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Sail Care

Discussion in 'Canoe Sailing' started by Max Peterson, May 21, 2008.

  1. Max Peterson

    Max Peterson LOVES Wooden Canoes

    Last fall I picked up an Old Town sailing rig that I think dates from the 1960's. The mast is about 6'6" and the boom and spar are both about 10'6". I would therefore assume the lateen sail to be about 45 sq. ft. My question is how to care for the cotton sail. It is in pretty good shape, but somewhat stained from storage. Should I launder it, dry clean it, treat it with anything, or just leave it alone? It is quite usable as is, but would look better cleaned up. Any helpful suggestions would be most appreciated.
     
  2. Todd Bradshaw

    Todd Bradshaw Sailmaker

    Having had to recut several sails that supposedly were just "reconditioned" by Sailcare because they had screwed up the sail's shape in the process, I'd be very careful about giving them any business. It might come back OK and it might just as easily come back ruined. You can not re-shape a sail properly if you don't know what shape it was supposed to be in the first place - which they don't and can't! The good news in this case is that their process is only used on synthetic sails and not applicable to cotton ones.

    Best bet for a cotton sail is to soak it in a solution of lukewarm (but not hot) water and a mild detergent. You can agitate it by hand and scrub it as needed with a soft brush. If you know what sort of stains you have, there are various formulas for trying to remove specific types that may help, though expecting an old sail to turn back to pristine fabric is usually not realistic and most of the chemicals that might do it may also damage the sail. Best bet is to get it as clean as possible without weakening the cloth and without shrinking or abrading it in the process. In any case, the final step is to rinse it very well with water and let it air-dry completely (no dryer) before storing it. If you want to treat it with anything, the best bet is likely a fluorocarbon trigger spray like 303 Fabric Guard. It will help repel water and adds a UV absorber (UV damage is one of the prime dangers). These absorbers convert UV to heat where it can float off into the atmosphere, rather than deteriorate the cloth. The other dangers are mildew, which can usually be eliminated by careful drying any time the sail gets wet and careful storage, salt corrosion in some areas of the country and mice. If you sail in salt water, a good fresh water rinse after the trip is in order. As for mice - you wouldn't believe how much repair money I've made over the past 25 years fixing mouse holes in sails. Consider yourself warned and keep those little furry buggers away from your sails.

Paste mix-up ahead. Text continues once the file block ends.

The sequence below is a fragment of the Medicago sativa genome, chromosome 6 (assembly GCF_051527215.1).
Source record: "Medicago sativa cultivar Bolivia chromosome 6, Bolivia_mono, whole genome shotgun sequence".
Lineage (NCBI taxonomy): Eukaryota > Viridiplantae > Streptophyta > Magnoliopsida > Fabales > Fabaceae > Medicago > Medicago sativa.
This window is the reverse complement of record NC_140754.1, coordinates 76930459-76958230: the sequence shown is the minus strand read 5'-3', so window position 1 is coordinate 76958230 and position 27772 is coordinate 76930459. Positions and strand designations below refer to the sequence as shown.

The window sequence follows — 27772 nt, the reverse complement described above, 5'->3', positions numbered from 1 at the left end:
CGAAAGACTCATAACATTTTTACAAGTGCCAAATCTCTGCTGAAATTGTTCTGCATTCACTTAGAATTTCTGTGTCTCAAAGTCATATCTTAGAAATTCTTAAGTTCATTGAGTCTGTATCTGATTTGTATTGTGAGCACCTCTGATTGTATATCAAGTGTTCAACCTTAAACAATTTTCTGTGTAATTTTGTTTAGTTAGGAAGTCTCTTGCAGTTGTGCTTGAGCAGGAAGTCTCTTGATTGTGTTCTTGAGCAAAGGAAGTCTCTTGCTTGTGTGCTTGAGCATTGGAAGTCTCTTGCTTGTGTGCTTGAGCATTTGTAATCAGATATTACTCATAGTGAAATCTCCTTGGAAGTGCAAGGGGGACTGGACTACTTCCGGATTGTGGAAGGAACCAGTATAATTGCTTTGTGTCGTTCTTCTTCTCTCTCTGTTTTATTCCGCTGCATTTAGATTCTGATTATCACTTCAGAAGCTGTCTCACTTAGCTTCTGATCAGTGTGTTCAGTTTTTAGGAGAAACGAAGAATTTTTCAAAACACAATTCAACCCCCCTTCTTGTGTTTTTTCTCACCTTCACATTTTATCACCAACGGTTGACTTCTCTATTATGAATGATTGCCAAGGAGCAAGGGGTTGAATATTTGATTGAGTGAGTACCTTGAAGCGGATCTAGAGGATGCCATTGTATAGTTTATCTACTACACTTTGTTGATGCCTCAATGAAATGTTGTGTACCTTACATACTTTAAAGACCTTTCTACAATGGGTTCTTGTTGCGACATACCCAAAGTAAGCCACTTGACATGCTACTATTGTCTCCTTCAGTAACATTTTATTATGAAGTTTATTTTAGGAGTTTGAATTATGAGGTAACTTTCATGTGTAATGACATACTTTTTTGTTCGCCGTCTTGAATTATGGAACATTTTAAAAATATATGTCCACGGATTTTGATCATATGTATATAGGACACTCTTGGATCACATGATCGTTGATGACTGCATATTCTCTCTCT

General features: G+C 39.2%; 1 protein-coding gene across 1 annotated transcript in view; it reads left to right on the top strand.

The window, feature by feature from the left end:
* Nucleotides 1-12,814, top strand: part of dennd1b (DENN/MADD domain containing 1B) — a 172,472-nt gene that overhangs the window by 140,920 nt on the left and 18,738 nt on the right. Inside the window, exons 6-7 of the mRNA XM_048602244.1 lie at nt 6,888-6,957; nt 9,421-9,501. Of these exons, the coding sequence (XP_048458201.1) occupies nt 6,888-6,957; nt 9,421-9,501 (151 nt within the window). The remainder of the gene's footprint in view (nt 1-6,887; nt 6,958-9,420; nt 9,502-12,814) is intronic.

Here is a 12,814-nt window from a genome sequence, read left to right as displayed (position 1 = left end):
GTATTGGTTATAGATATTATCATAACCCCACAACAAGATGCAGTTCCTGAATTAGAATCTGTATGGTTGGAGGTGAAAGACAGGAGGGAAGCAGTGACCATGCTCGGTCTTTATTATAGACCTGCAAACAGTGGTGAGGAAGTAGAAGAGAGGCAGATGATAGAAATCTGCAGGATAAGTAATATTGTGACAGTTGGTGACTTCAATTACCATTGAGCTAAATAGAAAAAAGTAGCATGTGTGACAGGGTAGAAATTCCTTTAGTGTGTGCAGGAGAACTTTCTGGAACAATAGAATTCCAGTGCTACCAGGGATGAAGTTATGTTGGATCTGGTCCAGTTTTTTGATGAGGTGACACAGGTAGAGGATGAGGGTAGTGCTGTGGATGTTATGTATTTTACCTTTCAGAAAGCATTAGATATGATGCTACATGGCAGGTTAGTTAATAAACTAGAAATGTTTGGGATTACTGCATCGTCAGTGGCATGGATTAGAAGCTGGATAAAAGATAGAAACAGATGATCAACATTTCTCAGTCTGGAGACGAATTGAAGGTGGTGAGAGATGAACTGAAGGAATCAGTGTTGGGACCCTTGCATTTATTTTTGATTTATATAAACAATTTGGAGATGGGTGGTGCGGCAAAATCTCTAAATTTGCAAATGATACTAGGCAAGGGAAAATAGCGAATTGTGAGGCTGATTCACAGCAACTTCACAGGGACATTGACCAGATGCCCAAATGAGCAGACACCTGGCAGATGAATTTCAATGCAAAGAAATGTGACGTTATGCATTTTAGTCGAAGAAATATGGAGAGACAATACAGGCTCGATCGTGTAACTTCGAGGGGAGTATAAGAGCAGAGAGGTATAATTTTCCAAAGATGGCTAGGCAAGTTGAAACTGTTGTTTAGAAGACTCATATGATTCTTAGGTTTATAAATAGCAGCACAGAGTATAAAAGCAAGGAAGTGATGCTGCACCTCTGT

3. OP
    OP
    Max Peterson

    Max Peterson LOVES Wooden Canoes

    Thanks for the information.

    Gil, Thanks for the information. It is always good to find another resource. I'm not going to spend much on this sail, just use it and then replace it if it falls apart.

    I think I'll try the home soak and rinse first. As I said, it is not bad as is. I would just like to clean it up as much as possible. There isn't much salt water around here in Pittsburgh, but I will try to prevent an "inpestation" from mice.